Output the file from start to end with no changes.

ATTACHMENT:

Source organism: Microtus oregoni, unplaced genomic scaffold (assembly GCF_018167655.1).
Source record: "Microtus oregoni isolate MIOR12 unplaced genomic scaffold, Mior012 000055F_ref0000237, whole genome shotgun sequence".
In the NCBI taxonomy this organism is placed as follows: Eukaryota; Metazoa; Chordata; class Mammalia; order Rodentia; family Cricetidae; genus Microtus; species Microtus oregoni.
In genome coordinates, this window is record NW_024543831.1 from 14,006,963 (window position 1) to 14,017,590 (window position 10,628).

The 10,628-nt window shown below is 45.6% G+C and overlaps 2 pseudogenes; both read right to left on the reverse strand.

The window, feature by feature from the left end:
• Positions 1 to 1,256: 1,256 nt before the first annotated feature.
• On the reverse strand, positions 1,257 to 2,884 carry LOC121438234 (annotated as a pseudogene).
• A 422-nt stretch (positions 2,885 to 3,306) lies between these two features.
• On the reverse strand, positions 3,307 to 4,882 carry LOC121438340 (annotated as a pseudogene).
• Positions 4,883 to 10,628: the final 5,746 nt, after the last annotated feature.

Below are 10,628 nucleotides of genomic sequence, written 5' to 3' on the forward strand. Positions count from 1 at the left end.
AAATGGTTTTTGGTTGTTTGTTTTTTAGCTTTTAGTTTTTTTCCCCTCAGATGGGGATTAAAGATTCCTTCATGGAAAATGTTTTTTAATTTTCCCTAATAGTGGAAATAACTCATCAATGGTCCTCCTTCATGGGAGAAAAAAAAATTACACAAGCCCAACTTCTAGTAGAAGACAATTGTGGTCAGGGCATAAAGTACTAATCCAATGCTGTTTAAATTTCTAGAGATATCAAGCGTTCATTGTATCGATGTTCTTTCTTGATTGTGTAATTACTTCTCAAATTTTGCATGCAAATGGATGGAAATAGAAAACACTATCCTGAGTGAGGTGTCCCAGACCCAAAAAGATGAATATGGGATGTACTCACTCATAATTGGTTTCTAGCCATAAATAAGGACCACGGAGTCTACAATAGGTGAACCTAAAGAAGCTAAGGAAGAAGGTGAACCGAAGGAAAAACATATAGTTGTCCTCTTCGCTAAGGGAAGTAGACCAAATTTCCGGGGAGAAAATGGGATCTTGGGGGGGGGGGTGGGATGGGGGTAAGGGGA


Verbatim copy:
Source organism: Microtus oregoni, unplaced genomic scaffold (assembly GCF_018167655.1).
Source record: "Microtus oregoni isolate MIOR12 unplaced genomic scaffold, Mior012 000055F_ref0000237, whole genome shotgun sequence".
In the NCBI taxonomy this organism is placed as follows: Eukaryota; Metazoa; Chordata; class Mammalia; order Rodentia; family Cricetidae; genus Microtus; species Microtus oregoni.
In genome coordinates, this window is record NW_024543831.1 from 14,006,963 (window position 1) to 14,017,590 (window position 10,628).

The 10,628-nt window shown below is 45.6% G+C and overlaps 2 pseudogenes; both read right to left on the reverse strand.

The window, feature by feature from the left end:
• Positions 1 to 1,256: 1,256 nt before the first annotated feature.
• On the reverse strand, positions 1,257 to 2,884 carry LOC121438234 (annotated as a pseudogene).
• A 422-nt stretch (positions 2,885 to 3,306) lies between these two features.
• On the reverse strand, positions 3,307 to 4,882 carry LOC121438340 (annotated as a pseudogene).
• Positions 4,883 to 10,628: the final 5,746 nt, after the last annotated feature.

Below are 10,628 nucleotides of genomic sequence, written 5' to 3' on the forward strand. Positions count from 1 at the left end.
AAATGGTTTTTGGTTGTTTGTTTTTTAGCTTTTAGTTTTTTTCCCCTCAGATGGGGATTAAAGATTCCTTCATGGAAAATGTTTTTTAATTTTCCCTAATAGTGGAAATAACTCATCAATGGTCCTCCTTCATGGGAGAAAAAAAAATTACACAAGCCCAACTTCTAGTAGAAGACAATTGTGGTCAGGGCATAAAGTACTAATCCAATGCTGTTTAAATTTCTAGAGATATCAAGCGTTCATTGTATCGATGTTCTTTCTTGATTGTGTAATTACTTCTCAAATTTTGCATGCAAATGGATGGAAATAGAAAACACTATCCTGAGTGAGGTGTCCCAGACCCAAAAAGATGAATATGGGATGTACTCACTCATAATTGGTTTCTAGCCATAAATAAGGACCACGGAGTCTACAATAGGTGAACCTAAAGAAGCTAAGGAAGAAGGTGAACCGAAGGAAAAACATATAGTTGTCCTCTTCGCTAAGGGAAGTAGACCAAATTTCCGGGGAGAAAATGGGATCTTGGGGGGGGGGGTGGGATGGGGGTAAGGGGA